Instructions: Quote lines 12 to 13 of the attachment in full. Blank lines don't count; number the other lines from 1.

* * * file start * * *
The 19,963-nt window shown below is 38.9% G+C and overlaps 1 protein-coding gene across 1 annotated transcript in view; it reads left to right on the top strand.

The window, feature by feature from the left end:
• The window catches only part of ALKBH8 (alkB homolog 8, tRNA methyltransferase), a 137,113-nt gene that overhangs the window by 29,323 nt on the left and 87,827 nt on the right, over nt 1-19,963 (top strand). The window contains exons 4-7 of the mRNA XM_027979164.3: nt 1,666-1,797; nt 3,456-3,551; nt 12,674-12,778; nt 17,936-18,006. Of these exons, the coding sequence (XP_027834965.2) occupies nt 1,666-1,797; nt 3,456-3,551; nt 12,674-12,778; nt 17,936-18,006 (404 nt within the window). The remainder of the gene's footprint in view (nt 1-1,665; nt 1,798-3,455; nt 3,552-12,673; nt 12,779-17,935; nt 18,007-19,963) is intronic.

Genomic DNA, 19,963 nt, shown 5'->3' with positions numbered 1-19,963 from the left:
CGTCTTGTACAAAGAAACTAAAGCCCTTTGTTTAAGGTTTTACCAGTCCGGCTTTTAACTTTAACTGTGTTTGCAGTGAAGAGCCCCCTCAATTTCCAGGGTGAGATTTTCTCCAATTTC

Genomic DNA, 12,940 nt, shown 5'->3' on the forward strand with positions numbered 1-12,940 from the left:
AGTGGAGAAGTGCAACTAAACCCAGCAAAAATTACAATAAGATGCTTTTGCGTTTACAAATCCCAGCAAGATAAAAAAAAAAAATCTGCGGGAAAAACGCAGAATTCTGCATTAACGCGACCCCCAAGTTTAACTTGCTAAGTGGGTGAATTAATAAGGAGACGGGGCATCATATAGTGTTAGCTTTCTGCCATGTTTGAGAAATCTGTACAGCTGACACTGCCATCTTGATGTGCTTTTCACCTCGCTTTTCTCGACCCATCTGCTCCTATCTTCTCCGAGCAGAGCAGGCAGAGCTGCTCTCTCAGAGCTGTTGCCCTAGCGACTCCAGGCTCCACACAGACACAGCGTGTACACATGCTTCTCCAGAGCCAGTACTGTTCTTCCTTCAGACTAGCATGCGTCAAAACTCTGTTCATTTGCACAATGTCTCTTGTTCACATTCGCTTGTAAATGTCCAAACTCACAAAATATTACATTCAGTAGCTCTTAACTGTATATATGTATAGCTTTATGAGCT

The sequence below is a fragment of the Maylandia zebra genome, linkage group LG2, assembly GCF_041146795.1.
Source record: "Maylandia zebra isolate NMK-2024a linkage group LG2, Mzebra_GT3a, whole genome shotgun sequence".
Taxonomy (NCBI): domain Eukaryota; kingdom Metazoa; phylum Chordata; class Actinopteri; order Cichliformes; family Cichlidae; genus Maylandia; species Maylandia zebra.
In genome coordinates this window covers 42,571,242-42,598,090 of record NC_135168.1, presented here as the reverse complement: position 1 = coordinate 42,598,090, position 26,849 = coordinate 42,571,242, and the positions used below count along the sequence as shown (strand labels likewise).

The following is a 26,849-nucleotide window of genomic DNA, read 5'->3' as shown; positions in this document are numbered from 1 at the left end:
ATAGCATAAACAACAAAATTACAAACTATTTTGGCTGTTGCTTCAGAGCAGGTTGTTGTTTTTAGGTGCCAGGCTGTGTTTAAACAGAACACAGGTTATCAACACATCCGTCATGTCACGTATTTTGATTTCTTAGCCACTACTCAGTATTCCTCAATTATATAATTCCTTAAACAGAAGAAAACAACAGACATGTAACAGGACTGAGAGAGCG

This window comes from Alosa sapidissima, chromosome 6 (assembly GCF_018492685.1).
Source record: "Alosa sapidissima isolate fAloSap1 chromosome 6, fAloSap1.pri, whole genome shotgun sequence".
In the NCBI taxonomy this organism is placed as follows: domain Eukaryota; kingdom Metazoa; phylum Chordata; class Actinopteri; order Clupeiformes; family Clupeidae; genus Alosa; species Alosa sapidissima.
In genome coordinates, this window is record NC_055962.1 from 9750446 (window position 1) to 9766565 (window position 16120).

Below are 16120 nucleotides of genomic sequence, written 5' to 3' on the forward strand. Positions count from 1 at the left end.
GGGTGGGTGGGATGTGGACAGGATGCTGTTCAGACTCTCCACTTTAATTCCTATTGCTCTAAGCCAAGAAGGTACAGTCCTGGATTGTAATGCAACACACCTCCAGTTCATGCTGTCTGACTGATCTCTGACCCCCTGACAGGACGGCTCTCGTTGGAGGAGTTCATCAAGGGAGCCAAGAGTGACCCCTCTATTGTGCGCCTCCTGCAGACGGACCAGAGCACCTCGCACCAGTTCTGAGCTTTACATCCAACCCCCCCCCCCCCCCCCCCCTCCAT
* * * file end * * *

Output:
The following is a 26,849-nucleotide window of genomic DNA, read 5'->3' as shown; positions in this document are numbered from 1 at the left end:
ATAGCATAAACAACAAAATTACAAACTATTTTGGCTGTTGCTTCAGAGCAGGTTGTTGTTTTTAGGTGCCAGGCTGTGTTTAAACAGAACACAGGTTATCAACACATCCGTCATGTCACGTATTTTGATTTCTTAGCCACTACTCAGTATTCCTCAATTATATAATTCCTTAAACAGAAGAAAACAACAGACATGTAACAGGACTGAGAGAGCG